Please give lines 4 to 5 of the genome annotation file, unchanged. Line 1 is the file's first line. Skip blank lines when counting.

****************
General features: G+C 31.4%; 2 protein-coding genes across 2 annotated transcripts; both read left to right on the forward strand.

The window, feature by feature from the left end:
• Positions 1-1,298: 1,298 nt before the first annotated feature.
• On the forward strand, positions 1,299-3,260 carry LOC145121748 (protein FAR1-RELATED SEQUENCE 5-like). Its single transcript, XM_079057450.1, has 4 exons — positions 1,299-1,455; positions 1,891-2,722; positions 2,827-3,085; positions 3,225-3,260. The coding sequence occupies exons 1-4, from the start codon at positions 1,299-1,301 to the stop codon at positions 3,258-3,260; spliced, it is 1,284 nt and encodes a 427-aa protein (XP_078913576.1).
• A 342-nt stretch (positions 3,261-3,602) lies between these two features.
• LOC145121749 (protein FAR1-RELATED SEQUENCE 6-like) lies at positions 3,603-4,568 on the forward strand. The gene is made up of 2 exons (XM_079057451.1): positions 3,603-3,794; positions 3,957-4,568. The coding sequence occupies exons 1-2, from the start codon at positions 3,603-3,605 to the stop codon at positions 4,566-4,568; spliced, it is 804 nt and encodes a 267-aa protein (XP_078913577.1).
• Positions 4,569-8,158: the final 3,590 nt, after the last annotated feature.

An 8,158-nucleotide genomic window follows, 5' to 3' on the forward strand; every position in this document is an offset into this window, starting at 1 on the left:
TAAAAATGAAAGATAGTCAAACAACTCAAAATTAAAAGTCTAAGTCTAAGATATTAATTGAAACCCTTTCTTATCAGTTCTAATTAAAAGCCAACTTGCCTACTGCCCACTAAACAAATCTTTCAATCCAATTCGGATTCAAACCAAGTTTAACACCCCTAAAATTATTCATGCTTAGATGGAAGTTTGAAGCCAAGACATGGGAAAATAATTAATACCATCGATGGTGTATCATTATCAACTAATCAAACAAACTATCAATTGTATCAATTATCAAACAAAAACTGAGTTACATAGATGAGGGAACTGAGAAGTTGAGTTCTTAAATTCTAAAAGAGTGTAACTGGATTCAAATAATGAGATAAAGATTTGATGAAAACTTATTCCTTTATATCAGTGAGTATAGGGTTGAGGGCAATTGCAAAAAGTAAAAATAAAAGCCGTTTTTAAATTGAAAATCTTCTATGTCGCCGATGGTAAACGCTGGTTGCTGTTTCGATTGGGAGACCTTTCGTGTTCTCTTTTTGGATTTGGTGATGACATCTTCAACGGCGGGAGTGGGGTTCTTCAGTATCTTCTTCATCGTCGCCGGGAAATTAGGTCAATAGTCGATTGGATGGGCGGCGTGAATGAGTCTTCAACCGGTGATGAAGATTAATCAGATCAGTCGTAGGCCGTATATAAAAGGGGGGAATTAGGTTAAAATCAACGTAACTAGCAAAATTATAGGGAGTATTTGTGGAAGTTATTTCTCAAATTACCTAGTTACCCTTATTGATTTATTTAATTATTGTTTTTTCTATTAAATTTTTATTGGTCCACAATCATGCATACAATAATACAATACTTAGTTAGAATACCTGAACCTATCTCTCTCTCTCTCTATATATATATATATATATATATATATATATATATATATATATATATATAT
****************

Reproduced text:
• On the forward strand, positions 1,299-3,260 carry LOC145121748 (protein FAR1-RELATED SEQUENCE 5-like). Its single transcript, XM_079057450.1, has 4 exons — positions 1,299-1,455; positions 1,891-2,722; positions 2,827-3,085; positions 3,225-3,260. The coding sequence occupies exons 1-4, from the start codon at positions 1,299-1,301 to the stop codon at positions 3,258-3,260; spliced, it is 1,284 nt and encodes a 427-aa protein (XP_078913576.1).
• A 342-nt stretch (positions 3,261-3,602) lies between these two features.